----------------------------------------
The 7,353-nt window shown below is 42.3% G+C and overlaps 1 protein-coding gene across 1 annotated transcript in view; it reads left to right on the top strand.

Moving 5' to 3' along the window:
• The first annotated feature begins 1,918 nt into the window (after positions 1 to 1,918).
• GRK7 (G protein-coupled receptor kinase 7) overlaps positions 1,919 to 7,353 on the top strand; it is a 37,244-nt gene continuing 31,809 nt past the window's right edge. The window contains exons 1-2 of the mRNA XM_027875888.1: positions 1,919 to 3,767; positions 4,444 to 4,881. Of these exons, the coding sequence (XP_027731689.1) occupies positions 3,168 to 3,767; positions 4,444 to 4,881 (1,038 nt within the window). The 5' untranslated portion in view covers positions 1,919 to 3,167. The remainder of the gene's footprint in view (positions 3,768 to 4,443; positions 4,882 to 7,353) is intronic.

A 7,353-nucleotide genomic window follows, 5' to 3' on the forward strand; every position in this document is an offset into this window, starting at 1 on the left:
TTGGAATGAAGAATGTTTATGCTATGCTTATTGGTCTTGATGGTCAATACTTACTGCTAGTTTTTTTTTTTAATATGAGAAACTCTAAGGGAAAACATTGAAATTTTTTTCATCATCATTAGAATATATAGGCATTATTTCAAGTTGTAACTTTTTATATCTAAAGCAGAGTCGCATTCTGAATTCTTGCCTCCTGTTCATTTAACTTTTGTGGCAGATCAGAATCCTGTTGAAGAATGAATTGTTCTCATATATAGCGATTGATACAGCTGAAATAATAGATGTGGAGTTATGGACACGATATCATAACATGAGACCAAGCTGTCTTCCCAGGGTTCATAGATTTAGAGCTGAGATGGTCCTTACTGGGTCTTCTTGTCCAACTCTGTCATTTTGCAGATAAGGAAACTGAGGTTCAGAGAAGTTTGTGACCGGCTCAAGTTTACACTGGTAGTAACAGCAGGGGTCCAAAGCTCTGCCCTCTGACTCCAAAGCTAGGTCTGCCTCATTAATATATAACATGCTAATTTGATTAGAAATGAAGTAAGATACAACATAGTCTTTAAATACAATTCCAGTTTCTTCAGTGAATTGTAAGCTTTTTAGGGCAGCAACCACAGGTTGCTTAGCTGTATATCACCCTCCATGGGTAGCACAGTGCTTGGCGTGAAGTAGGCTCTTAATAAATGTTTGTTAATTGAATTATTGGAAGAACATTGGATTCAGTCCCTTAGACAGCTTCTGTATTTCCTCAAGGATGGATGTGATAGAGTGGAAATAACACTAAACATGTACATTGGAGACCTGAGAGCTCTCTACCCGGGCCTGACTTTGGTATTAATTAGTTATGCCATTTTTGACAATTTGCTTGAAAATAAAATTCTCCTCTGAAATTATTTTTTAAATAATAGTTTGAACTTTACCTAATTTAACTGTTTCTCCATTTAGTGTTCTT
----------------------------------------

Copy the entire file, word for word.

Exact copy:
The 7,353-nt window shown below is 42.3% G+C and overlaps 1 protein-coding gene across 1 annotated transcript in view; it reads left to right on the top strand.

Moving 5' to 3' along the window:
• The first annotated feature begins 1,918 nt into the window (after positions 1 to 1,918).
• GRK7 (G protein-coupled receptor kinase 7) overlaps positions 1,919 to 7,353 on the top strand; it is a 37,244-nt gene continuing 31,809 nt past the window's right edge. The window contains exons 1-2 of the mRNA XM_027875888.1: positions 1,919 to 3,767; positions 4,444 to 4,881. Of these exons, the coding sequence (XP_027731689.1) occupies positions 3,168 to 3,767; positions 4,444 to 4,881 (1,038 nt within the window). The 5' untranslated portion in view covers positions 1,919 to 3,167. The remainder of the gene's footprint in view (positions 3,768 to 4,443; positions 4,882 to 7,353) is intronic.

A 7,353-nucleotide genomic window follows, 5' to 3' on the forward strand; every position in this document is an offset into this window, starting at 1 on the left:
TTGGAATGAAGAATGTTTATGCTATGCTTATTGGTCTTGATGGTCAATACTTACTGCTAGTTTTTTTTTTTAATATGAGAAACTCTAAGGGAAAACATTGAAATTTTTTTCATCATCATTAGAATATATAGGCATTATTTCAAGTTGTAACTTTTTATATCTAAAGCAGAGTCGCATTCTGAATTCTTGCCTCCTGTTCATTTAACTTTTGTGGCAGATCAGAATCCTGTTGAAGAATGAATTGTTCTCATATATAGCGATTGATACAGCTGAAATAATAGATGTGGAGTTATGGACACGATATCATAACATGAGACCAAGCTGTCTTCCCAGGGTTCATAGATTTAGAGCTGAGATGGTCCTTACTGGGTCTTCTTGTCCAACTCTGTCATTTTGCAGATAAGGAAACTGAGGTTCAGAGAAGTTTGTGACCGGCTCAAGTTTACACTGGTAGTAACAGCAGGGGTCCAAAGCTCTGCCCTCTGACTCCAAAGCTAGGTCTGCCTCATTAATATATAACATGCTAATTTGATTAGAAATGAAGTAAGATACAACATAGTCTTTAAATACAATTCCAGTTTCTTCAGTGAATTGTAAGCTTTTTAGGGCAGCAACCACAGGTTGCTTAGCTGTATATCACCCTCCATGGGTAGCACAGTGCTTGGCGTGAAGTAGGCTCTTAATAAATGTTTGTTAATTGAATTATTGGAAGAACATTGGATTCAGTCCCTTAGACAGCTTCTGTATTTCCTCAAGGATGGATGTGATAGAGTGGAAATAACACTAAACATGTACATTGGAGACCTGAGAGCTCTCTACCCGGGCCTGACTTTGGTATTAATTAGTTATGCCATTTTTGACAATTTGCTTGAAAATAAAATTCTCCTCTGAAATTATTTTTTAAATAATAGTTTGAACTTTACCTAATTTAACTGTTTCTCCATTTAGTGTTCTT